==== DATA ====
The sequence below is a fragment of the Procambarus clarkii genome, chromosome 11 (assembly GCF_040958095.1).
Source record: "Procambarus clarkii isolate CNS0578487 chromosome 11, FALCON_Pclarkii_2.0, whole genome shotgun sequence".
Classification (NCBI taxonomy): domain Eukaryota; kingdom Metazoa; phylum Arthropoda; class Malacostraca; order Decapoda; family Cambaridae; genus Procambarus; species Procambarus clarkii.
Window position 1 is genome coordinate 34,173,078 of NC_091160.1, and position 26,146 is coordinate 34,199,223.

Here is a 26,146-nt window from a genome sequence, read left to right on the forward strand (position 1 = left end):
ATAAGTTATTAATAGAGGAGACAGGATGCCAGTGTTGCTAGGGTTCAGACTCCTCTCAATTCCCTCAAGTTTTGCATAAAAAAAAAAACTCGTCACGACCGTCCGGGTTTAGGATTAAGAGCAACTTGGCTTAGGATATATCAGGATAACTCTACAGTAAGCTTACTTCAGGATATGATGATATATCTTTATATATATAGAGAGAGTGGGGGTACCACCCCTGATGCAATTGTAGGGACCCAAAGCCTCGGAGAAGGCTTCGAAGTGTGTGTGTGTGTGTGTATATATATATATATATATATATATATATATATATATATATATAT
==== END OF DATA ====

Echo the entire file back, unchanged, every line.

The sequence below is a fragment of the Procambarus clarkii genome, chromosome 11 (assembly GCF_040958095.1).
Source record: "Procambarus clarkii isolate CNS0578487 chromosome 11, FALCON_Pclarkii_2.0, whole genome shotgun sequence".
Classification (NCBI taxonomy): domain Eukaryota; kingdom Metazoa; phylum Arthropoda; class Malacostraca; order Decapoda; family Cambaridae; genus Procambarus; species Procambarus clarkii.
Window position 1 is genome coordinate 34,173,078 of NC_091160.1, and position 26,146 is coordinate 34,199,223.

Here is a 26,146-nt window from a genome sequence, read left to right on the forward strand (position 1 = left end):
ATAAGTTATTAATAGAGGAGACAGGATGCCAGTGTTGCTAGGGTTCAGACTCCTCTCAATTCCCTCAAGTTTTGCATAAAAAAAAAAACTCGTCACGACCGTCCGGGTTTAGGATTAAGAGCAACTTGGCTTAGGATATATCAGGATAACTCTACAGTAAGCTTACTTCAGGATATGATGATATATCTTTATATATATAGAGAGAGTGGGGGTACCACCCCTGATGCAATTGTAGGGACCCAAAGCCTCGGAGAAGGCTTCGAAGTGTGTGTGTGTGTGTGTATATATATATATATATATATATATATATATATATATATATATAT